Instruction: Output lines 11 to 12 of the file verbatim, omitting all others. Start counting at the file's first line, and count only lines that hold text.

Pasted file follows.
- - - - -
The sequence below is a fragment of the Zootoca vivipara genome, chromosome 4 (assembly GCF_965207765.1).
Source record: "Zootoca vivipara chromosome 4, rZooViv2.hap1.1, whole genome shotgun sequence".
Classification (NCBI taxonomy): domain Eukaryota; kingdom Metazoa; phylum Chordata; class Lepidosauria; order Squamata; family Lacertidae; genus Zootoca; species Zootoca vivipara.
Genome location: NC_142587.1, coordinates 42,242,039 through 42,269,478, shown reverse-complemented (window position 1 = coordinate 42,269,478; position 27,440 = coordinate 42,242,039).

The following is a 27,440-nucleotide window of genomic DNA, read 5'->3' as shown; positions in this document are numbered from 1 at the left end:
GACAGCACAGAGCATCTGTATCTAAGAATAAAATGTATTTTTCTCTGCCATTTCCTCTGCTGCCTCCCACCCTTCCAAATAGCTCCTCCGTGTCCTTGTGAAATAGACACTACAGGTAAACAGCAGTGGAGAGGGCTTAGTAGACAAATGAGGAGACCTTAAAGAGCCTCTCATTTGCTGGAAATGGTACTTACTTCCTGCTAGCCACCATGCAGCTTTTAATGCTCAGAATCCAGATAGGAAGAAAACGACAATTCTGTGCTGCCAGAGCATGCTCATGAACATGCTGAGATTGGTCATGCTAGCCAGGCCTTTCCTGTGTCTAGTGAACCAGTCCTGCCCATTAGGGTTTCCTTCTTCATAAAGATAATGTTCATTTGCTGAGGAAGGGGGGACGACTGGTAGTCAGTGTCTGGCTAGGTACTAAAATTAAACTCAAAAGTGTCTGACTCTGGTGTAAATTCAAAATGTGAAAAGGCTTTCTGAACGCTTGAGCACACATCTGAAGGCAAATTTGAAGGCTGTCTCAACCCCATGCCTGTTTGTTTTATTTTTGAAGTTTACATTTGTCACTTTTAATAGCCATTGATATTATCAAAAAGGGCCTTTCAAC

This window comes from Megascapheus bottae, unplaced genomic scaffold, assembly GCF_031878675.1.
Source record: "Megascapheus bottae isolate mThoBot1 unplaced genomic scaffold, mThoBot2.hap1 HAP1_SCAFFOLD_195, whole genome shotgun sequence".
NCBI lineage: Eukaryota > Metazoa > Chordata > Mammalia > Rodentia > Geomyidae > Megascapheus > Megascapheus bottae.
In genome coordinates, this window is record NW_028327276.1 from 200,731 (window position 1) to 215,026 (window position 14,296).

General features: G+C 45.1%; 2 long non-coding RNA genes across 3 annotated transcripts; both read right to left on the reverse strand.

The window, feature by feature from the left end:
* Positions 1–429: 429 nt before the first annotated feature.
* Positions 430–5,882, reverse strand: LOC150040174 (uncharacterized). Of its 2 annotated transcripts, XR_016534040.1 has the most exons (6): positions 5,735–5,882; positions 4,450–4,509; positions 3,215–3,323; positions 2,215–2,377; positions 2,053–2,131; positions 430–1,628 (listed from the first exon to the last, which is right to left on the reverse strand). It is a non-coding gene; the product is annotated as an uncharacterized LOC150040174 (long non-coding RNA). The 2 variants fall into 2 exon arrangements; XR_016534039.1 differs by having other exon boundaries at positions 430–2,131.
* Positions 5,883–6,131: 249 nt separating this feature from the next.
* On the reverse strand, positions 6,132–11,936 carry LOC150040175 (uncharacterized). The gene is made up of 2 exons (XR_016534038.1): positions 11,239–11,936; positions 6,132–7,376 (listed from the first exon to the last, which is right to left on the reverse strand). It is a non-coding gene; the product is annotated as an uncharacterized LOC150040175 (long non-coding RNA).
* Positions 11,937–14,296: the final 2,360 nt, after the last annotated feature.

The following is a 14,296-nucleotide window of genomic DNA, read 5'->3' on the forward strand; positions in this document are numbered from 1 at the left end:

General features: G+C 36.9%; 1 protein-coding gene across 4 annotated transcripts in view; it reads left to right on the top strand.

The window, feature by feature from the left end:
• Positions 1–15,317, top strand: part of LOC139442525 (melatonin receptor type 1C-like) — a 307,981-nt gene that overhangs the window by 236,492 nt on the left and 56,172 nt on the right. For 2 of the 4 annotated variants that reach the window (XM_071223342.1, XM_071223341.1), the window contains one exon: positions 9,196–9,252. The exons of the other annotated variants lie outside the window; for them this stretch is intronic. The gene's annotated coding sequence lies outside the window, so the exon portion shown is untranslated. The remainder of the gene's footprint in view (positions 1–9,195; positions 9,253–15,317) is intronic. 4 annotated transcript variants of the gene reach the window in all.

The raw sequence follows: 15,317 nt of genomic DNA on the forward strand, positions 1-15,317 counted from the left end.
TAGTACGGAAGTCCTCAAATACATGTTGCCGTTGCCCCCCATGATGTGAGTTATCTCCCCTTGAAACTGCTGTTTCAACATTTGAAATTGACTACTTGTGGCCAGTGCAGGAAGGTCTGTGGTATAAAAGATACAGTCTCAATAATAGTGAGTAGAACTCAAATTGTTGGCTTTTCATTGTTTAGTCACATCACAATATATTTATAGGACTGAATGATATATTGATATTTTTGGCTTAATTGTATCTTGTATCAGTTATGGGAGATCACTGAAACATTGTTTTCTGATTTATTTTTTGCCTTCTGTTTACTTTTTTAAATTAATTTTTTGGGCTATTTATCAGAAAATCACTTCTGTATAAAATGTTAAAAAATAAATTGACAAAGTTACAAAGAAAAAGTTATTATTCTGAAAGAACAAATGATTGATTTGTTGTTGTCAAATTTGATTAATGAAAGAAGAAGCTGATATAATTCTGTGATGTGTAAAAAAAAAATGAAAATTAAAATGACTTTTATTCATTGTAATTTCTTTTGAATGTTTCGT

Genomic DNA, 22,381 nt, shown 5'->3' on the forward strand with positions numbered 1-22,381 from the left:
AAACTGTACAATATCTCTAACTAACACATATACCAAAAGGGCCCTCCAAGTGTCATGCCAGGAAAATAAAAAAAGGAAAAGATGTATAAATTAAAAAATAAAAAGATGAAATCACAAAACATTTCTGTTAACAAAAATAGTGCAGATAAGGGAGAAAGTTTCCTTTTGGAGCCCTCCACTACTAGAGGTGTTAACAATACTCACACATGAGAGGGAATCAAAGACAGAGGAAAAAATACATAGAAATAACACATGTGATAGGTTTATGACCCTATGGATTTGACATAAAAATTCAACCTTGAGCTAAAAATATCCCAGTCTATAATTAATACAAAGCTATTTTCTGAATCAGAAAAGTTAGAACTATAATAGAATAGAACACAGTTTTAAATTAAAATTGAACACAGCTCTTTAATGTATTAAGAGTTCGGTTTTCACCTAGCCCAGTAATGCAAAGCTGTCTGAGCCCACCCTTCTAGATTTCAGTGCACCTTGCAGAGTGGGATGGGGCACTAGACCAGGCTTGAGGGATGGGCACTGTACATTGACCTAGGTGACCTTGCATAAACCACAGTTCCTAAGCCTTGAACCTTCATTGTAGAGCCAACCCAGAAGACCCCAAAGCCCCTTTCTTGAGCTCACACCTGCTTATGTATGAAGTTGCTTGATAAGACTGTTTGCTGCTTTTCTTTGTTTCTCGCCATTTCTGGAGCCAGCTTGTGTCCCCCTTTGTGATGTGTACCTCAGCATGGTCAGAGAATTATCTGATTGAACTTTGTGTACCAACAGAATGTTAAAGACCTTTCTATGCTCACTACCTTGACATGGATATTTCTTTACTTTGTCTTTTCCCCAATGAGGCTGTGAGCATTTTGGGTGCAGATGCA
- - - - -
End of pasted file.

General features: G+C 45.1%; 2 long non-coding RNA genes across 3 annotated transcripts; both read right to left on the reverse strand.

The window, feature by feature from the left end: